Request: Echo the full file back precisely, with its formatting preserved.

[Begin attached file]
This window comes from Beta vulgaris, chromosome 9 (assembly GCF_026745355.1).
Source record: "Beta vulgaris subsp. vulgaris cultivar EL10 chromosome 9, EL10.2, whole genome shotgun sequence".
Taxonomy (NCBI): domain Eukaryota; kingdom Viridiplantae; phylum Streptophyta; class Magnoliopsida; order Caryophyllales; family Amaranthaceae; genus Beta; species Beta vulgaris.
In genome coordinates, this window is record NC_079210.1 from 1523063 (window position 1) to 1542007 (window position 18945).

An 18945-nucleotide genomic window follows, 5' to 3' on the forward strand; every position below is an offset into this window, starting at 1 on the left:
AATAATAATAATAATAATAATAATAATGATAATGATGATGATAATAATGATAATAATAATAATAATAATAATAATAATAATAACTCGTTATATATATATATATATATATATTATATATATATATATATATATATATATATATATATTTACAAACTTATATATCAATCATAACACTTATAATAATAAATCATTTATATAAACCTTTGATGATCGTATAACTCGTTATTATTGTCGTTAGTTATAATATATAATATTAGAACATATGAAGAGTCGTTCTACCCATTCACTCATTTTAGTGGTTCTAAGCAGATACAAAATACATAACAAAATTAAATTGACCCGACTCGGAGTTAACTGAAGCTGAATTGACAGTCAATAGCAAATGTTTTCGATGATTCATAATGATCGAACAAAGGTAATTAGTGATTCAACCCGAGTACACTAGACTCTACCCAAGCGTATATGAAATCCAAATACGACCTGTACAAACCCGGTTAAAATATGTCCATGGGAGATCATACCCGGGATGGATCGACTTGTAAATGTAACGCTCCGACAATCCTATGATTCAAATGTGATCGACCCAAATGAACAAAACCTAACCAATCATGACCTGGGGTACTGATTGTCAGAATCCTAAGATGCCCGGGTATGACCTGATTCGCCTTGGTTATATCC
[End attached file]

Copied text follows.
This window comes from Beta vulgaris, chromosome 9 (assembly GCF_026745355.1).
Source record: "Beta vulgaris subsp. vulgaris cultivar EL10 chromosome 9, EL10.2, whole genome shotgun sequence".
Taxonomy (NCBI): domain Eukaryota; kingdom Viridiplantae; phylum Streptophyta; class Magnoliopsida; order Caryophyllales; family Amaranthaceae; genus Beta; species Beta vulgaris.
In genome coordinates, this window is record NC_079210.1 from 1523063 (window position 1) to 1542007 (window position 18945).

An 18945-nucleotide genomic window follows, 5' to 3' on the forward strand; every position below is an offset into this window, starting at 1 on the left:
AATAATAATAATAATAATAATAATAATGATAATGATGATGATAATAATGATAATAATAATAATAATAATAATAATAATAATAACTCGTTATATATATATATATATATATATTATATATATATATATATATATATATATATATATATTTACAAACTTATATATCAATCATAACACTTATAATAATAAATCATTTATATAAACCTTTGATGATCGTATAACTCGTTATTATTGTCGTTAGTTATAATATATAATATTAGAACATATGAAGAGTCGTTCTACCCATTCACTCATTTTAGTGGTTCTAAGCAGATACAAAATACATAACAAAATTAAATTGACCCGACTCGGAGTTAACTGAAGCTGAATTGACAGTCAATAGCAAATGTTTTCGATGATTCATAATGATCGAACAAAGGTAATTAGTGATTCAACCCGAGTACACTAGACTCTACCCAAGCGTATATGAAATCCAAATACGACCTGTACAAACCCGGTTAAAATATGTCCATGGGAGATCATACCCGGGATGGATCGACTTGTAAATGTAACGCTCCGACAATCCTATGATTCAAATGTGATCGACCCAAATGAACAAAACCTAACCAATCATGACCTGGGGTACTGATTGTCAGAATCCTAAGATGCCCGGGTATGACCTGATTCGCCTTGGTTATATCC